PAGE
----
Today, the nameplate necklace is simply thought of as a re-popularized Y2K fashion staple. But for people of color who have been sporting the piece since the early 1980’s and 1990’s, it serves as a representation of cultural identity, individuality and self expression.
Nameplate necklaces first originated in Black and Latinx communities as a way for Black and brown wearers to proudly display pride in their often hard-to-pronounce, non-Anglican names. Despite this fact, the nameplate’s origin is often mis-credited to the 1998 American comedy-drama series, Sex And The City.
The jewelry piece is instead referred to as the “Carrie Necklace” worn by the main character Carrie Bradshaw, played by the Caucasian actress Sarah Jessica Parker. The necklace was only incorporated in the show after Parker’s stylist, Patricia Field, saw “kids in the neighborhood” wearing the piece, and decided to place one on Parker’s character.
Field’s couldn’t have known just how significant the nameplate necklace was to the reclaiming of Black and brown identities. And she couldn’t have known how its gold material originated as a portrayal of status in ancient African and Egyptian civilizations. But despite this wrongful credit of origin, Black and brown figures would once again come and reclaim what was rightfully theirs.
Discover the evolution of the nameplate necklace.
The style of the nameplate necklace is reminiscent of the Wesekhs (chain neck pieces) and head ornaments originally worn by officials and citizens of Ancient Egypt. These adornments served as a symbol of royalty, status, and even exemplified a connection with a higher, religious, god-like power.
1980s: Chunky, Statement Jewelry Is Adopted By Hip Hop Culture
Films like Spike Lee’s Do The Right Thing, and hip hop artists like Big Daddy Kane, Slick Rick and Run DMC would pave the way for the introduction of the nameplate necklace by rocking huge chain necklaces, medallions and pinky rings.
1980’s-1990’s: The Nameplate Becomes Available As Street Jewelry
The nameplate is created and soon available for purchase from street vendors. Fulton Street, in Brooklyn, New York, is highly credited as one the places where one could find the staple piece with ease.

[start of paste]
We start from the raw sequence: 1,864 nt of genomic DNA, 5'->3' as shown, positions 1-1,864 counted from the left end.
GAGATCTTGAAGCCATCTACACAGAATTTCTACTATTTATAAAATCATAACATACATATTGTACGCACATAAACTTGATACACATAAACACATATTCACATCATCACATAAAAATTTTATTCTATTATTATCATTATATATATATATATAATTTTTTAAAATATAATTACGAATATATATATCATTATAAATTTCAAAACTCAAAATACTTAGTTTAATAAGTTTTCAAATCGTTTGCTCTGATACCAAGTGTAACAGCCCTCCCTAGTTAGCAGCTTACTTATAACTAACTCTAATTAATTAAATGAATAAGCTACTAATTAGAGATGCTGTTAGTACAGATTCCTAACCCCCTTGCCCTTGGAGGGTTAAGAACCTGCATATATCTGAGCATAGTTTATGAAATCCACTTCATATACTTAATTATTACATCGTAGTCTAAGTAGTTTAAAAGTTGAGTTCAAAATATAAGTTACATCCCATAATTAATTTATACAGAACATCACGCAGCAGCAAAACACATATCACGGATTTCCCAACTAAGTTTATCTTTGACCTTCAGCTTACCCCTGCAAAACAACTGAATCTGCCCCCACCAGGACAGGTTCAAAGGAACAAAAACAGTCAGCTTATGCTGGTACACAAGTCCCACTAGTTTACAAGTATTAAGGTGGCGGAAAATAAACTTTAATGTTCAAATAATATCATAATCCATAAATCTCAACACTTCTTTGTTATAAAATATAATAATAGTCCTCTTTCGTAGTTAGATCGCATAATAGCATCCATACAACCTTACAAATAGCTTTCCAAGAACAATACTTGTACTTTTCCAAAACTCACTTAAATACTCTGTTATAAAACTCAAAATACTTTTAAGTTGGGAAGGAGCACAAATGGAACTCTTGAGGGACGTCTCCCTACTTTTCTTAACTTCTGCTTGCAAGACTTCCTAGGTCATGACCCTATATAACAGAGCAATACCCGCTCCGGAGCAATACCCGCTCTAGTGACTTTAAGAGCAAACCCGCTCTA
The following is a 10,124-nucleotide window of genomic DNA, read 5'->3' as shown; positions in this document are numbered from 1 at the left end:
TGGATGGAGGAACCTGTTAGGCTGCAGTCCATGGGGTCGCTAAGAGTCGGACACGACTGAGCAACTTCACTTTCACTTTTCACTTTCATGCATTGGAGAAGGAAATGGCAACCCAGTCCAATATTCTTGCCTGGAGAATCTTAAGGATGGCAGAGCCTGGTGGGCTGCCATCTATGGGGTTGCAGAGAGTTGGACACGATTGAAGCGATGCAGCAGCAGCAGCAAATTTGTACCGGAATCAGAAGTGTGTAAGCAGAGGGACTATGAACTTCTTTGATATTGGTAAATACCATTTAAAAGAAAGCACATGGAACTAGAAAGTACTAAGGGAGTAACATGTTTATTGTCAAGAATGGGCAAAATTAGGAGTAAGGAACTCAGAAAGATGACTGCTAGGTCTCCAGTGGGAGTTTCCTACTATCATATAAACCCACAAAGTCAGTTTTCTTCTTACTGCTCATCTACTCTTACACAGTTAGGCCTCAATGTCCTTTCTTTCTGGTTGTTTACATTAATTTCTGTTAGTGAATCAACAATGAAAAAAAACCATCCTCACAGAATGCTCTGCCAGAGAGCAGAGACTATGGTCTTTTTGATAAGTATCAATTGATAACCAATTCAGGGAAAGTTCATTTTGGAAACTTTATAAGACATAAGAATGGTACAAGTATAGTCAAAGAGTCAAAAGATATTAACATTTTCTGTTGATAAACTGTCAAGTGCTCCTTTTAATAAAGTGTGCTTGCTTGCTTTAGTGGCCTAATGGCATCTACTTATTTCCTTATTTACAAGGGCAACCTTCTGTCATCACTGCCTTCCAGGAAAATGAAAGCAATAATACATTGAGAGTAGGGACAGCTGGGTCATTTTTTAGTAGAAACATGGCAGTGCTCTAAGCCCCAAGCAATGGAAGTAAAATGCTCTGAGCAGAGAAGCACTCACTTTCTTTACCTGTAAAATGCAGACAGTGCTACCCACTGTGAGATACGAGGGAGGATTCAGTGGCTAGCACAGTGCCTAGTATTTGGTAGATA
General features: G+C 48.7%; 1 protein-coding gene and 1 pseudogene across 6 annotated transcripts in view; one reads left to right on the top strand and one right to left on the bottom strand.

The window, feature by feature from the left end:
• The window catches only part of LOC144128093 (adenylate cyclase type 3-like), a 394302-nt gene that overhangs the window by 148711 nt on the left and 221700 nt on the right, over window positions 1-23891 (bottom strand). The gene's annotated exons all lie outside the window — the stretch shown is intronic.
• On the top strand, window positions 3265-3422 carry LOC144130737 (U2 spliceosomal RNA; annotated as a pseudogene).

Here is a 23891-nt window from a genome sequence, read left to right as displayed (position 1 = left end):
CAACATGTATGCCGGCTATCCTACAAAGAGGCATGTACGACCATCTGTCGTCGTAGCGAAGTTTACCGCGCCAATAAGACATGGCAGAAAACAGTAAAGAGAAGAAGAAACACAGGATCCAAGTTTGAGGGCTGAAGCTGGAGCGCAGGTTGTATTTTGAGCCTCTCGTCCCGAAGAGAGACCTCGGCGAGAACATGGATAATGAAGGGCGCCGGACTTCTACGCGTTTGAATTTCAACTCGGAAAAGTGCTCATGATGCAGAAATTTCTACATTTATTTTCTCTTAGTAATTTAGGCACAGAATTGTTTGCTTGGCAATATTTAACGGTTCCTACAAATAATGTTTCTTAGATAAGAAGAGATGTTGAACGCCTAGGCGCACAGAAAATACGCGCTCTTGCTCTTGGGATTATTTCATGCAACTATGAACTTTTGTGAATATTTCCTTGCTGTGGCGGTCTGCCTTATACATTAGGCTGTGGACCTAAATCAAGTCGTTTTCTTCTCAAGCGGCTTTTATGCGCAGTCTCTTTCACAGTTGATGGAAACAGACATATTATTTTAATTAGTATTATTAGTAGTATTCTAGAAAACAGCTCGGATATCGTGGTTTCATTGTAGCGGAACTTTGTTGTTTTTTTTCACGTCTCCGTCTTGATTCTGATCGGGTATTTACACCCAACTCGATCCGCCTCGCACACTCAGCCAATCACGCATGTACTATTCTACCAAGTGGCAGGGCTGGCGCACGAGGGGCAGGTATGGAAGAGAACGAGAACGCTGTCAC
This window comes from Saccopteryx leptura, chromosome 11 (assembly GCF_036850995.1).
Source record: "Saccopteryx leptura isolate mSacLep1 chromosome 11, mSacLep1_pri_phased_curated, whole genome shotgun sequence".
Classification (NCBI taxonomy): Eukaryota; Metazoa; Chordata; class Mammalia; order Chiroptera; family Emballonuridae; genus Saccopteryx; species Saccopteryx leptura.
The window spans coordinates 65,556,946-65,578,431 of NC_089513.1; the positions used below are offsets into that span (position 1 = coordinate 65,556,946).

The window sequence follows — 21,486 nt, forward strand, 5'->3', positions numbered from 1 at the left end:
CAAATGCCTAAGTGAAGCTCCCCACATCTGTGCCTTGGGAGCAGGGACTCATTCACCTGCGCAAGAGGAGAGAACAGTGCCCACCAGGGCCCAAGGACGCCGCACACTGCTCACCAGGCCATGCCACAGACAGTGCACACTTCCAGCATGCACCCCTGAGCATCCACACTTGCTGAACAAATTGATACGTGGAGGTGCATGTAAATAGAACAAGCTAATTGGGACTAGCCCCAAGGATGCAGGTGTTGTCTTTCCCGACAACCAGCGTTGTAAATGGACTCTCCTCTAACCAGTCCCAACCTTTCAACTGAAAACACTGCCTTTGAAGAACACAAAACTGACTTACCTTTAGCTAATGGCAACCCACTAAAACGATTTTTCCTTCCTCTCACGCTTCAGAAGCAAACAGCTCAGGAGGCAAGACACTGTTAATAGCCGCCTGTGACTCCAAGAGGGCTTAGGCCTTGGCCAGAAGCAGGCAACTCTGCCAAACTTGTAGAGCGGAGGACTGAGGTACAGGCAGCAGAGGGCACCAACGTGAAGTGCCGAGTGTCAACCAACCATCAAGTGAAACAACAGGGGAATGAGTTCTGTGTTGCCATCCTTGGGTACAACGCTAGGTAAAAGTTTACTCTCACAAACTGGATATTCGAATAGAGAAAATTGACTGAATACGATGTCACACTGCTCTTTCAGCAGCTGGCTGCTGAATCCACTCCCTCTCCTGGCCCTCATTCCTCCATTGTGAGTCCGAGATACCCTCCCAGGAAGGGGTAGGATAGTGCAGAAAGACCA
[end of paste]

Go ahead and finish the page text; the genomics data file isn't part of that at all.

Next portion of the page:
Late 90’s – 2000’s: The Nameplate Becomes Commercialized
After the adoption of the nameplate necklace onto Sex And The City, it was picked up and mass-produced by larger department stores such as Walmart. This led to the beginning of the jewelry piece's capitalization, as these department stores created nameplates that were largely available to those with traditional, common, Anglican, English names.
2000: The Nameplate Enters The Red Carpet
Singer and actress Jennifer Lopez brought the nameplate to a major stage when she decided to rock a silver rendition of the jewelry style at the 2000’s MTV Video Music Awards. J.Lo's piece featured the Spanish word “Bella,” and she sported it on the red carpet, as well as when she gave her acceptance speech.
2003: The Nameplate Is Donned By Rap-stress Lil' Kim
The nameplate's significance and status is further stamped in hip hop culture when female rapper Lil' Kim donned her own nameplate chain for the cover of her album, La Bella Mafia. We would see other female rappers follow suit, years later – like Nicki Minaj who emerged on the scene in the late 2000's with her infamous "Barbie" chain.
2013: Beyoncé Steps In With Her Own Rendition Of The Style
Beyoncé has long been a fan of nameplate necklaces, as you may remember that she even donned one that said "DC" back in her Destiny's Child days. This time, the singer rocked one that featured her nickname "Yonce", and even wore the piece in both of her music videos "Blow" and "No Angel" from her self titled album, Beyoncé.
2020: Dior Incorporates J’Adior Nameplates Into Their Cruise Collection
If you look through the collections of many high fashion brands, you'll definitely notice the nameplate-inspired pieces. Though Dior has been one of the most recent high fashion brands to incorporate the style, it certainly is not alone. Brands like Lanvin, Gucci, Vivienne Westwood, Moschino, Versace, and even Chanel have long appropriated the style into their collections as well.
Present Day: The Nameplate Has Remained A Classic Piece While Still Adopting Modernized Styles
The nameplate necklace continues to be a staple piece among Black and brown wearers – many of whom still sport ones inspired by the original, gold style. Today, the nameplate is also available on tennis chains and iced-out cuban chokers. And even the original hubs of the staple jewelry piece – like Bargain Bazaar located on Fulton Street in Brooklyn – have also come to expand their range of the classic style.